TECA staff worked diligently this year to ensure that electric co-op interests were protected, and this session was a productive and successful one. Below is an update of the top priorities for TECA this year.

  • Ad Valorem Tax/Unclaimed Property: TECA supported an effort to delete an ad valorem tax exemption and update the unclaimed property process for electric co-ops passed unanimously in both the House (95-0) and Senate (33-0) Chambers. TECA staff is pleased with the smooth passage of this legislation and grateful to the sponsors, Representative Art Swann (R-Maryville) and Senator Ken Yager (R-Kingston), for carrying it on our behalf.
  • Drones Near Infrastructure Facilities: TECA supported a bill that creates a prohibition against using a drone to photograph or video critical infrastructure facilities, such as electric generation and transmission facilities, as well as distribution substations. The bill has passed the full Senate and House, and has been signed by the Governor.
  • Property Assessed Clean Energy Act (PACE): Allowed local governments to lend money to property owners to install distributed generation and energy efficiency improvements, with repayment of the loan being made through a special assessment against the property tax. The legislation was opposed by TECA and other organizations because it ignored the process and requirements of TVA for distributed generation and interconnection, and did not satisfactorily address safety concerns. The legislation was placed in a summer study, and TECA staff will monitor the progress of any study and keep you informed of the outcome.
  • Broadband: Three separate broadband bills were withdrawn this year due to lack of support by the House Business & Utilities Subcommittee. The Broadband Expansion Act, which would have provided electric co-ops retail authority and was supported by TECA, was the first proposal that would have recognized electric co-ops as potential broadband providers. Other failed bills included two that would have authorized municipal electric systems to expand broadband service outside of their service territory. Even though support from the committee was lacking for all three proposals TECA anticipates a compromise proposal to be introduced next year.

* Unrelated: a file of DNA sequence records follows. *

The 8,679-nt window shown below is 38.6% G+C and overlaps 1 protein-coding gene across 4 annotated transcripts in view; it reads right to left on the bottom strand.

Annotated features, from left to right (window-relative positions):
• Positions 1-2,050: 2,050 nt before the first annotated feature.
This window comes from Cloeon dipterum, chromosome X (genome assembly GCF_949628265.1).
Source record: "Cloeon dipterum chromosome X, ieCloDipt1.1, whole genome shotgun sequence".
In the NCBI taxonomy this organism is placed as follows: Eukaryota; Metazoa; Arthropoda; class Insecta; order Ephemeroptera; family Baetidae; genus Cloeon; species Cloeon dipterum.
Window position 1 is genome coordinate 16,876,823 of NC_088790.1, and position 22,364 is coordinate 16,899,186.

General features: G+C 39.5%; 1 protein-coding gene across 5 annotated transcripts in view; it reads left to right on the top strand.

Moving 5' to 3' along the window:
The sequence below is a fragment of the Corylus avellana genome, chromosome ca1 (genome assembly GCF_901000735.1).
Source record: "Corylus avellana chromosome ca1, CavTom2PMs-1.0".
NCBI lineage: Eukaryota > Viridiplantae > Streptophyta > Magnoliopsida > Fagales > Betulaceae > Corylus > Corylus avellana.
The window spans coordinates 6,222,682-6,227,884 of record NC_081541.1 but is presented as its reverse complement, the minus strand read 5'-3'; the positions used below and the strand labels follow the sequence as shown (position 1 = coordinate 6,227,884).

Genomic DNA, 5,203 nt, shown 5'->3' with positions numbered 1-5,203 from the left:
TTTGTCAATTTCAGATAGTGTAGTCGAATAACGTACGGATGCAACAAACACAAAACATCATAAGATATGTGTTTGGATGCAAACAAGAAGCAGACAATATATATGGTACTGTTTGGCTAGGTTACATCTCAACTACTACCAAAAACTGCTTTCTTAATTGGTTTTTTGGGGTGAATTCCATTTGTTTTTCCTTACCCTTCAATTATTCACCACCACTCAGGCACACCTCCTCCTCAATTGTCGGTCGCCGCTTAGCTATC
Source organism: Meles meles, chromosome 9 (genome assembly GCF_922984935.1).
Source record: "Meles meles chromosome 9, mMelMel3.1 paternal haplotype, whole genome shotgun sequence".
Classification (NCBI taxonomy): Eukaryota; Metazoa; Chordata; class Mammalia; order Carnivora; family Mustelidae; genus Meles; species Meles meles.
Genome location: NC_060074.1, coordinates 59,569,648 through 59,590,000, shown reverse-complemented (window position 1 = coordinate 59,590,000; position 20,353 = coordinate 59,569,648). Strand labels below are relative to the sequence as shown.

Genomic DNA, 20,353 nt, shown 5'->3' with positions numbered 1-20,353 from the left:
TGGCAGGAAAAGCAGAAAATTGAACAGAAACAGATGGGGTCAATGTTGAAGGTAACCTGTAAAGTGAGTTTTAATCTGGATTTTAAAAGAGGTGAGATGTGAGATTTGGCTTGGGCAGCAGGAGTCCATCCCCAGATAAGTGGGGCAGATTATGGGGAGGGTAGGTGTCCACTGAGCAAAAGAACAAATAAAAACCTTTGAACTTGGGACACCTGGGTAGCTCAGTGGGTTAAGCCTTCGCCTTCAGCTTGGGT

Throughout the summer, TECA staff will continue to monitor the progress of the studies being conducted by the Department of Economic and Community Development and the Tennessee Advisory Commission on Intergovernmental Relations, and we remain hopeful that the outcome of the studies will bring Tennessee one step closer to solving the problem of rural broadband access.

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Your electricity is on almost all the time. You knew that.

But you might not know how much of the time it’s on. And that the amount of time it’s on has been getting better every year.

Electricity has become so reliable that the numbers for a typical American home sound crazy. For most people, the total amount of time without power (an outage) is less than two hours a year—that means their electricity is on 99.977169 percent of the time.

“You can’t have 100 percent reliability all the time on something as large as an electric distribution system,” says Tony Thomas, principal engineer at the National Rural Electric Cooperative Association. And although U.S. electric service on-time is just a decimal point from perfect, Thomas says, “Reliability has been getting much better.”

To understand the improvements in electric utility reliability, you need to be introduced to what Thomas says are known as “the three sisters:” the acronyms SAIDI, CAIDI and SAIFI.